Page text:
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Cars driving on footpath at Hassett’s Cross

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first_imgNewsCars driving on footpath at Hassett’s CrossBy Bernie English – October 30, 2020 4176 RELATED ARTICLESMORE FROM AUTHOR Linkedin Twitter Limerick social entrepreneurs honoured for Covid project Email Advertisement Print Over 100 free workshops at Limerick Lifelong Learning Festival Facebookcenter_img #ThrowbackThursday: This week’s look back at our Out & About photos The last dance for a Limerick cultural institution Shannon firm makes transport safer for sick children Road Safety Alert – Orange and Yellow Weather Warnings Issued for strong wind Previous articleThe last dance for a Limerick cultural institutionNext articleShannon firm makes transport safer for sick children Bernie Englishhttp://www.limerickpost.ieBernie English has been working as a journalist in national and local media for more than thirty years. She worked as a staff journalist with the Irish Press and Evening Press before moving to Clare. She has worked as a freelance for all of the national newspaper titles and a staff journalist in Limerick, helping to launch the Limerick edition of The Evening Echo. Bernie was involved in the launch of The Clare People where she was responsible for business and industry news. TAGSLimerick Post Keeping Limerick Posted Limerickroad safetysafety WhatsApp Hassett’s Cross with Thomond Park in the background.LOCALS in the Hassett’s Cross area of Limerick City and people who walk or exercise nearby are deeply concerned about cars driving up on the footpath to dodge traffic lights and queues of traffic.Local woman Olivia Cotter was one of the people who raised the issue after she saw a young child almost knocked down by a driver in a hurry. “The traffic there can be horrendous,” she told the Limerick Post.“I’ve witnessed a woman walking with her little daughter who was on a scooter. A car drove up from the path alongside the child and continued to drive through the open area of the path at Hassett’s pub in order to avoid traffic,  without any concerns for the welfare of the mother and child.”Local woman Olivia Cotter witnessed the incidentMs Cotter said neither she nor the child’s mother could catch the registration number of the car, which sped away.“They child was lucky she was not ran over. It was very close,” she added.“This pathway is used by many pedestrians and it is a danger.Sign up for the weekly Limerick Post newsletter Sign Up I would hope any public representatives reading this could help out by asking the council to erect a barrier or a railing to safeguard the public from such reckless drivers.“A railing like the one alongside the school would be suitable. I hope something will be done soon before somebody is killed.“This has been happening a lot and it is very unfair on other road users. Not being able to take your kids or animals for a  walk, without the fear of been run over on a public footpath.“People in general expect to be and to feel safe walking on a footpath. This is just bizarre,” she declared.last_img read more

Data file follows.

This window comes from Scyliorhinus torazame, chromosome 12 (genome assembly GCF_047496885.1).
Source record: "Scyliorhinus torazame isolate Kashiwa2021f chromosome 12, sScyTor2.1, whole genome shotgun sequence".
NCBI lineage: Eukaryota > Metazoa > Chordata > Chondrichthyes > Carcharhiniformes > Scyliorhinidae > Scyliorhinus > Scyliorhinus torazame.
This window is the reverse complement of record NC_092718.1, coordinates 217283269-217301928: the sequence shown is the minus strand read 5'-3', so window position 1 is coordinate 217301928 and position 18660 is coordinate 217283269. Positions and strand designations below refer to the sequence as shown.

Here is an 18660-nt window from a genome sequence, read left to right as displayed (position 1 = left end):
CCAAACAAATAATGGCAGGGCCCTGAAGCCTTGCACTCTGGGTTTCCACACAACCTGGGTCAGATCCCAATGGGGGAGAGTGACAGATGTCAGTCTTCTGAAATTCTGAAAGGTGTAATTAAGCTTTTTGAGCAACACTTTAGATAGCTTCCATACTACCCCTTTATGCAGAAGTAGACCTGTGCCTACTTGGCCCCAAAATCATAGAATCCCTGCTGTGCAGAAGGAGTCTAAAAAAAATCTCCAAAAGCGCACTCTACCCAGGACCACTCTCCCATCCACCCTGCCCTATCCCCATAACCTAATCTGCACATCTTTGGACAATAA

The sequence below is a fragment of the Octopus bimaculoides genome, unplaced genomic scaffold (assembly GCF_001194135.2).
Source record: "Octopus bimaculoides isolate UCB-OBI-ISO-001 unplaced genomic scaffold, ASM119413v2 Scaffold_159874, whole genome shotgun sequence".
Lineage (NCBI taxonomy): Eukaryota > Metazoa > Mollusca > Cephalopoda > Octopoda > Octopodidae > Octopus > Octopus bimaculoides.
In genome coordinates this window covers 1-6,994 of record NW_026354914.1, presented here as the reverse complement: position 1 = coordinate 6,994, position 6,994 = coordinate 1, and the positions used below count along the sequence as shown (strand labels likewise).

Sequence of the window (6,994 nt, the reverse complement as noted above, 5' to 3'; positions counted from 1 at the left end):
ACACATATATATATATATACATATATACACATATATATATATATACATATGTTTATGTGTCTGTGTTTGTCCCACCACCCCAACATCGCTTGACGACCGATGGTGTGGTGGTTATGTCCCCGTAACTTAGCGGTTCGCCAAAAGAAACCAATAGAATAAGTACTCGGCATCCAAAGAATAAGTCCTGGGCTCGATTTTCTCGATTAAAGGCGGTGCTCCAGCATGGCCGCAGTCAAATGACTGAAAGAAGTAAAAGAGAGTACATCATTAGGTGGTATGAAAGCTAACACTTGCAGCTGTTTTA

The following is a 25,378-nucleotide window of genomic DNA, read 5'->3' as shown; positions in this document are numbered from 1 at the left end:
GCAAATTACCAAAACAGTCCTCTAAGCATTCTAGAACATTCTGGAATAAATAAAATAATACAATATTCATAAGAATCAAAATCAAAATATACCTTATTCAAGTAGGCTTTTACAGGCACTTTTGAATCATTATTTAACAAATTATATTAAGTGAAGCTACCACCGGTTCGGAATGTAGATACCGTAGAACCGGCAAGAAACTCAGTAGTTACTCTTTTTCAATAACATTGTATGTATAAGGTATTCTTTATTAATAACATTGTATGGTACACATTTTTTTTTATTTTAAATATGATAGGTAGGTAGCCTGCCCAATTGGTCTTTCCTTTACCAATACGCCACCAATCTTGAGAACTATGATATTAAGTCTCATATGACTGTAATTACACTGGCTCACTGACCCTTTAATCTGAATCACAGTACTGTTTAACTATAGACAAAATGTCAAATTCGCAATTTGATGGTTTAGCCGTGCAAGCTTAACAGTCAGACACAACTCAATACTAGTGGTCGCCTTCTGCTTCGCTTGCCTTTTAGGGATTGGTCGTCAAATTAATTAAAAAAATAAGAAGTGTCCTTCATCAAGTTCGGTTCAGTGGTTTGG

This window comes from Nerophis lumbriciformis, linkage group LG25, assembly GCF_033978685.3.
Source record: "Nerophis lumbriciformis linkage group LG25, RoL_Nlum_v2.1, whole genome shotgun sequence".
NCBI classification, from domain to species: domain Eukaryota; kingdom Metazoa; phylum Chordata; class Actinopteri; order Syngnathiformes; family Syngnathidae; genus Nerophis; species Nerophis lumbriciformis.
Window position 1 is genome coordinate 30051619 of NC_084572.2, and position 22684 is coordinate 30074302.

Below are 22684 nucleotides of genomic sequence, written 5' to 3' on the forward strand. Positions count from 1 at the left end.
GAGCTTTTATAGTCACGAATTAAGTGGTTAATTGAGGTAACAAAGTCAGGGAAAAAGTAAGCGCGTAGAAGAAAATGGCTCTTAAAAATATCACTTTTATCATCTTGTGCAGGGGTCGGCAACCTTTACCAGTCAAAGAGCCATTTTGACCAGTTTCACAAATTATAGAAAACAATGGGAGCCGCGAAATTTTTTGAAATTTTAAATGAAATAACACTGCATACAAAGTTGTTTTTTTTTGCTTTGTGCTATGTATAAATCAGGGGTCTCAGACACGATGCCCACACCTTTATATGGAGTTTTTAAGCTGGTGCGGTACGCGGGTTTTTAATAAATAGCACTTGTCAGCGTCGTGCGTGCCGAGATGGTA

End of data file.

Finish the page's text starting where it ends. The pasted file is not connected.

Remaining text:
New curriculum for BC students will offer more ‘personalized learning’

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first_img“We’re insuring that, as we have this Aboriginal content, it’s really talking about what’s been good in the province of British Columbia, and even what’s been bad. It’s about being accurate as we go forward with our Aboriginal content in the classrooms.BC now has 1,581 public schools and 350 independent ones, and full-time enrollment estimates are running slightly above 521,000 students. The Ministry of Education says total funding to school districts in the coming fiscal year will reach $5.06 billion, and says that means it is up 31 per cent since the Liberals took control of the government in 2001.The new Education Minister is Peace River South MLA, Mike Bernier – Among other things, he inherits the job of launching a three year transition to a new curriculum.He says the new focus is on flexibility – still giving students the core subjects, but allowing them to participate in projects related to their interests, and targeting real life employment situations.- Advertisement -“We’re still focusing on the basic, it’s still around the reading, writing and arithmetic,” said Bernier.“What’s really exciting about this new curriculum is along that personalized learning, more flexibility in the classroom for our children. We want to make sure our education system is flexible, to help them.”The three year transition process to the new curriculum starts with kindergarten to grade nine students, and there will also be a renewed emphasis on accuracy – particularly when it comes to the aboriginal component.Advertisementlast_img read more